At least 4,000 years before the advent of farming, humans were baking bread. Two dozen charred crumbs found in hearths at an ancient hunter-gatherer site in northeastern Jordan have been identified as the world's oldest samples of bread—specifically, a 14,400-year-old flatbread made from wild cereals. That predates the next oldest sample found in Turkey by 5,000 years. Making bread from scratch—including grinding cereals—is labor intensive, note the researchers. "That it was produced before farming methods suggests it was seen as special, and the desire to make more of this special food probably contributed to the decision to begin to cultivate cereals," says Dorian Fuller, one of a team of researchers who discovered the crumbs at the Natufian site of Shubayqa 1 in the Black Desert between 2012 and 2015, reports the Guardian.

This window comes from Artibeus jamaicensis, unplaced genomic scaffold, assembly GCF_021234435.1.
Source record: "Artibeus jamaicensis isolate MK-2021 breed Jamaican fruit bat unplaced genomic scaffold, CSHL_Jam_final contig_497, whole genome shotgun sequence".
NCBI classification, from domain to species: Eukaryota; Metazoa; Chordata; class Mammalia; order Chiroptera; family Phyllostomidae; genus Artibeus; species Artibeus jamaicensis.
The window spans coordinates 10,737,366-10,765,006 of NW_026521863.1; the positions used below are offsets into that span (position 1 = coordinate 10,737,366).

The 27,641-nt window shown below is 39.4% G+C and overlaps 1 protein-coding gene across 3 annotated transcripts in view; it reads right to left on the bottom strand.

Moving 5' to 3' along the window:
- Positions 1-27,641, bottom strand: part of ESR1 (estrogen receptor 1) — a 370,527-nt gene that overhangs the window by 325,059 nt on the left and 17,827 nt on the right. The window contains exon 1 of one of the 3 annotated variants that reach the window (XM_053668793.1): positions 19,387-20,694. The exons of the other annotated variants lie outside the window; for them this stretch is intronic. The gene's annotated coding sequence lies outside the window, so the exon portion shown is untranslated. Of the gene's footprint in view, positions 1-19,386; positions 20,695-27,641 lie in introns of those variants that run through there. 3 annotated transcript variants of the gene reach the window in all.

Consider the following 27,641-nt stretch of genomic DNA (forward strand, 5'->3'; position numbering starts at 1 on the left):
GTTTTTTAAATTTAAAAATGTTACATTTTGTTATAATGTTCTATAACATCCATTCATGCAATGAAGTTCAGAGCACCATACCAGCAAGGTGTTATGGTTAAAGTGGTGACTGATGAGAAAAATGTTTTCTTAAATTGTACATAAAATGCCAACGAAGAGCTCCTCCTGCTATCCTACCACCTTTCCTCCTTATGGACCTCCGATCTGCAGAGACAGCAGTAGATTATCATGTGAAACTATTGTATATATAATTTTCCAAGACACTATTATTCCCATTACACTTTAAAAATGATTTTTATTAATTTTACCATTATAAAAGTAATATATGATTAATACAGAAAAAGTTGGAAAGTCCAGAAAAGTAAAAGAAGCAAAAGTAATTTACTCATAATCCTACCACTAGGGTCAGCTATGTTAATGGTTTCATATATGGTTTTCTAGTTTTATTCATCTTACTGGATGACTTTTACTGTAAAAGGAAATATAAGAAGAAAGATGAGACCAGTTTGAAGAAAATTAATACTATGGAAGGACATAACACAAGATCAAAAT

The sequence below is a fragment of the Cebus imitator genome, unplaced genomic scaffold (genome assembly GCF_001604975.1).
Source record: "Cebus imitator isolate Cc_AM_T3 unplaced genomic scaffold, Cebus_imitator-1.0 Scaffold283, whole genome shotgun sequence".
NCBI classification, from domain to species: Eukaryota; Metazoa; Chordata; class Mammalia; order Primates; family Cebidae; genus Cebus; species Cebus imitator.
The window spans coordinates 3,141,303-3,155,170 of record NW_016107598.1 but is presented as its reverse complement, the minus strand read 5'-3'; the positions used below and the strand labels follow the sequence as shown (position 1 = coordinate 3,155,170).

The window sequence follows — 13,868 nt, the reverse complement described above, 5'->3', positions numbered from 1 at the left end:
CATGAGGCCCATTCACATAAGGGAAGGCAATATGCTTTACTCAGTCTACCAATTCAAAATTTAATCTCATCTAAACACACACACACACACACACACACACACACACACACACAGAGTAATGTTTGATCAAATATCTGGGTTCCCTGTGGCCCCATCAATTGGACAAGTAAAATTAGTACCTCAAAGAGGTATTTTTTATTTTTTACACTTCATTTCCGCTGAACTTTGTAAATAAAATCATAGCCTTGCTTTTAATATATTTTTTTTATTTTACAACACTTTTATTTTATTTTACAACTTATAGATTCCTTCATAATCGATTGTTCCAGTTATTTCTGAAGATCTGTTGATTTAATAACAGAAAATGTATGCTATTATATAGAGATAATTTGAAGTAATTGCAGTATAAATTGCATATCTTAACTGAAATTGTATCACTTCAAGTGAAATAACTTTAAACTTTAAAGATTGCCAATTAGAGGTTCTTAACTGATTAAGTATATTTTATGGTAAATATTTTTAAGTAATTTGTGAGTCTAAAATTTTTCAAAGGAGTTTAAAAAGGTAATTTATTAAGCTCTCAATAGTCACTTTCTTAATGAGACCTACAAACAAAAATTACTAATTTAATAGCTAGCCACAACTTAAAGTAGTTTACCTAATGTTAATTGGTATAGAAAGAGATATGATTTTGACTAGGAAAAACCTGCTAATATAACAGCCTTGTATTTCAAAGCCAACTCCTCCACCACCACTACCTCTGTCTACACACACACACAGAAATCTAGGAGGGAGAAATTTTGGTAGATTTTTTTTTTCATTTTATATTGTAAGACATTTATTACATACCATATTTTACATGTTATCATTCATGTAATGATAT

Described Monday in PNAS, the bread was likely made from wild wheat and barley flour, with ground tubers of a plant called club-rush adding a bitter, nutty flavor, reports the BBC. Combined with water, the mixture is believed to have been baked in ashes or on a hot stone and consumed as part of a feast of gazelle, water birds, and hare, remains of which were also found. Tasting a bit like modern multigrain bread, the flatbread might have even formed part of a meat sandwich. Noting "food remains have long been ignored in archaeology," researcher Amaia Arranz-Otaegui believes similar "bread-like cereal products" perhaps existed 25,000 years ago. Given this "exceptional find," she now hopes to explore how the Natufians' bread production influenced the later agricultural revolution. (Grape wine dates back a long way, too.)